(Toledo, OH) We have a pair of lilac bushes that have grown over the years into full-fledged trees. In the springtime the purple lilac flowers fill the air around our house with a sweet aroma that lasts for a few weeks.
In winter, though, the twisted lilac trunks and branches stand like silent wraiths, almost glaring at you with a hint of menace, as if they might reach out and grab you if you got too close to them.
In the daylight of December these trees are less threatening, more like seeing a Halloween mask in the store, or walking through a graveyard on a Sunday afternoon.
But after dusk the gnarled lilacs can take on the shapes of whatever demons come to your mind, branches creaking in the night chill, straining to hook a limb under your neck, or bending forward to slash your face.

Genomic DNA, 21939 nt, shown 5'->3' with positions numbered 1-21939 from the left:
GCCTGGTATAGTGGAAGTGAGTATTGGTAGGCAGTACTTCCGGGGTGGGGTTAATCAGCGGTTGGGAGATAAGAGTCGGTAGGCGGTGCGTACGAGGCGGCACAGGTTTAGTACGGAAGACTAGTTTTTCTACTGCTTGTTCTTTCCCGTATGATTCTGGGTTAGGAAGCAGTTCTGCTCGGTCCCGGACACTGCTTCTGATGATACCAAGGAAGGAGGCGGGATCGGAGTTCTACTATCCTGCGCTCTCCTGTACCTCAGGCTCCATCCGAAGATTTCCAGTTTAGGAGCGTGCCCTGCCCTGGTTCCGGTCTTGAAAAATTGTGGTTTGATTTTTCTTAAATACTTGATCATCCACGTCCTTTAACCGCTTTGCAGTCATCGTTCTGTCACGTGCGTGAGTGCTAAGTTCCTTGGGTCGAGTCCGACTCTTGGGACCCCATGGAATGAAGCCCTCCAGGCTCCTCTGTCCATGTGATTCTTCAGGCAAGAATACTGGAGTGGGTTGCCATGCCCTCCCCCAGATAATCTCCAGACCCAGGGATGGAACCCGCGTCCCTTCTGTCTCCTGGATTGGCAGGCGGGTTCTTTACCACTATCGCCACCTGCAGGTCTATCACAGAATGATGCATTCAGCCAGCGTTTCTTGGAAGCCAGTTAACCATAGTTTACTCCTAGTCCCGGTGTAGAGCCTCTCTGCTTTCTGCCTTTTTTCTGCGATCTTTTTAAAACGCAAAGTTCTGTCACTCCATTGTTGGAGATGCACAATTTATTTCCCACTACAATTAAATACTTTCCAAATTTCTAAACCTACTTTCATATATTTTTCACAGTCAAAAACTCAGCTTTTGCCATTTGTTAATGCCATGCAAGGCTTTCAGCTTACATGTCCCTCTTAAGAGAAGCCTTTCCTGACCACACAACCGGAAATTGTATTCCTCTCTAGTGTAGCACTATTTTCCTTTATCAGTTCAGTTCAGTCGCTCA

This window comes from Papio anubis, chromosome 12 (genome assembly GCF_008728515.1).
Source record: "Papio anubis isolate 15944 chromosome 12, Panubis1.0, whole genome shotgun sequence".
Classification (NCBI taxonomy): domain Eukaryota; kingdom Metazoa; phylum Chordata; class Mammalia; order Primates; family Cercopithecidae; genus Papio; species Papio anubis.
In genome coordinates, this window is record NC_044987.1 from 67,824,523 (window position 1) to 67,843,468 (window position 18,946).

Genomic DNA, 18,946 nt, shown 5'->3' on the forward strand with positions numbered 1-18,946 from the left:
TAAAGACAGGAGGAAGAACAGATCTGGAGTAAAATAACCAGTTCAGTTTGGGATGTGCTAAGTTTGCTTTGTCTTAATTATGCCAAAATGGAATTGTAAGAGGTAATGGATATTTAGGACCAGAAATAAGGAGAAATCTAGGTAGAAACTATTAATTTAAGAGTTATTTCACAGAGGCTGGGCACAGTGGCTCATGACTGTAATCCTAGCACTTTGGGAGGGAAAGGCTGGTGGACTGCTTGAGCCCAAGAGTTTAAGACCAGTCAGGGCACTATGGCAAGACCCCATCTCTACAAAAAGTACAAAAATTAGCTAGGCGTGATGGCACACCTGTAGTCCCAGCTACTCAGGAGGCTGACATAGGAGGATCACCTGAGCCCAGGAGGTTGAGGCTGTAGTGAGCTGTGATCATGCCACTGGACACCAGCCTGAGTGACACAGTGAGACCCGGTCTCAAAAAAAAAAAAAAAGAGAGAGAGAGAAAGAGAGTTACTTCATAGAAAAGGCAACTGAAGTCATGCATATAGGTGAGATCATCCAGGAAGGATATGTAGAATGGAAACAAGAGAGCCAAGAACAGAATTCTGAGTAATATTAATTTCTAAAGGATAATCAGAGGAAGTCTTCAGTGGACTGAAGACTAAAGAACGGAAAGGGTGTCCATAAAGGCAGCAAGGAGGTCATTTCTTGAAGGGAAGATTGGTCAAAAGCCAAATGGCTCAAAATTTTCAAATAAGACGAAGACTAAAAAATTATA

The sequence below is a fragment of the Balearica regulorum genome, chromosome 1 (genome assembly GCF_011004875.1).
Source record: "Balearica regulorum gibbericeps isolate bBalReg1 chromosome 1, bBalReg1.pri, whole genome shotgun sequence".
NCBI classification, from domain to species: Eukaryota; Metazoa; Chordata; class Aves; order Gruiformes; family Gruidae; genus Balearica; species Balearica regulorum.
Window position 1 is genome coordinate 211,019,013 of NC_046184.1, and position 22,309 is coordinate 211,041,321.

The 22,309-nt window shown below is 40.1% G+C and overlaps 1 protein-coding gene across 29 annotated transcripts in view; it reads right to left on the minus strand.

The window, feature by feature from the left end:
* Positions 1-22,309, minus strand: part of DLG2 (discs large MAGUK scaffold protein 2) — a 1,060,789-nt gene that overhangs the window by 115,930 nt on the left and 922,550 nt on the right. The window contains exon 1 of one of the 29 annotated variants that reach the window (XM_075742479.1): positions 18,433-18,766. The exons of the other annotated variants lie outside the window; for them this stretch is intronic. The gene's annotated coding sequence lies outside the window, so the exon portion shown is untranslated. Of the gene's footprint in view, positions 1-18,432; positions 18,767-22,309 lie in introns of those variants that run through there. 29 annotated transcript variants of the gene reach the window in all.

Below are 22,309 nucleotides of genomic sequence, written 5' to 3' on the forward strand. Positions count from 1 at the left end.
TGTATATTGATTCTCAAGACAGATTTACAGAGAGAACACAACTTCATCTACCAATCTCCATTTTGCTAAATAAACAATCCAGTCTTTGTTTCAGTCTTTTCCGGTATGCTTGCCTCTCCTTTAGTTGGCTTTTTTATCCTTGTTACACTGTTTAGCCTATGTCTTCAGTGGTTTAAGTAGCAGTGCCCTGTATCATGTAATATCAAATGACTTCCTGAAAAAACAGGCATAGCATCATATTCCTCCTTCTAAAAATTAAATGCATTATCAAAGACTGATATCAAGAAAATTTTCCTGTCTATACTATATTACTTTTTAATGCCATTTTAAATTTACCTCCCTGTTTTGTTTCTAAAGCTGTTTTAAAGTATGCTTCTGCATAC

The intertwined trunks of the lilacs grate against each other and make sounds not unlike those of creaking doors, or the planks of an old oak floor as persons unknown walk above you.
Run along and do not dither beneath the lilac trees, friend. Their patience has worn thin in the icy cold, the charm of their springtime blossoms has long since withered away, and that which lurks within the lilacs is about to break free.